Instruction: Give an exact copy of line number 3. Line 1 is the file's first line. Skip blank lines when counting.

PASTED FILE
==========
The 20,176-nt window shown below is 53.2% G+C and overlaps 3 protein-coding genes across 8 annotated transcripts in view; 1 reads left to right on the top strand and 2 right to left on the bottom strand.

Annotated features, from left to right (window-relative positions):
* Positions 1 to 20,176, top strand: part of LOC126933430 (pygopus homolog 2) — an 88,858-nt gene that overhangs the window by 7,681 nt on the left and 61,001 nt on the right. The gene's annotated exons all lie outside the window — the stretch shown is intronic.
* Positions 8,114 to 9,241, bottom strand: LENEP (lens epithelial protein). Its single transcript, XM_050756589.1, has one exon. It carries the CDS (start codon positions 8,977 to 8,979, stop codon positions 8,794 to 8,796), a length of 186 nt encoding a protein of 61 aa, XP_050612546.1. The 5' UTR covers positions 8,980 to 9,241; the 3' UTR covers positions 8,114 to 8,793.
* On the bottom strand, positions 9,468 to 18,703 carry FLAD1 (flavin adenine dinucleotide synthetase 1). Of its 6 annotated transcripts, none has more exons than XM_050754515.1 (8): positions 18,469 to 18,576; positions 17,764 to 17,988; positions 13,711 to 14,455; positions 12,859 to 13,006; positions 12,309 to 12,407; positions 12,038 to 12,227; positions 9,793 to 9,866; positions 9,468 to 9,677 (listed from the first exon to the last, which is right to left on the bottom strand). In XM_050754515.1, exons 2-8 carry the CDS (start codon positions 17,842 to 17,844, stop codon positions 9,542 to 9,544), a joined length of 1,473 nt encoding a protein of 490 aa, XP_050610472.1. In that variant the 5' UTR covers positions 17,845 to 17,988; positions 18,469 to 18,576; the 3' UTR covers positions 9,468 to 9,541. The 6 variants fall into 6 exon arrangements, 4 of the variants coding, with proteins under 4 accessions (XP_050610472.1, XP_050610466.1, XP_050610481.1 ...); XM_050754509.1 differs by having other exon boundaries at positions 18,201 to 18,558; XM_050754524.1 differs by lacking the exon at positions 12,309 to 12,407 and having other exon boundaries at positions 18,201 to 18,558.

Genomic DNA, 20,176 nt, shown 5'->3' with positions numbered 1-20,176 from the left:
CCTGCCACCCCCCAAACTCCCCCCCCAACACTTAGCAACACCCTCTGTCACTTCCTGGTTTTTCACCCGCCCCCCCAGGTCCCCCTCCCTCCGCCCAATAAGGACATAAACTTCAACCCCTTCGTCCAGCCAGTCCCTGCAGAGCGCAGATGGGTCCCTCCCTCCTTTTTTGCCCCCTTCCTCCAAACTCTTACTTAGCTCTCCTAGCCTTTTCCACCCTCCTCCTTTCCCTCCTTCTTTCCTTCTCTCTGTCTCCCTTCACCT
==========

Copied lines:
* Positions 1 to 20,176, top strand: part of LOC126933430 (pygopus homolog 2) — an 88,858-nt gene that overhangs the window by 7,681 nt on the left and 61,001 nt on the right. The gene's annotated exons all lie outside the window — the stretch shown is intronic.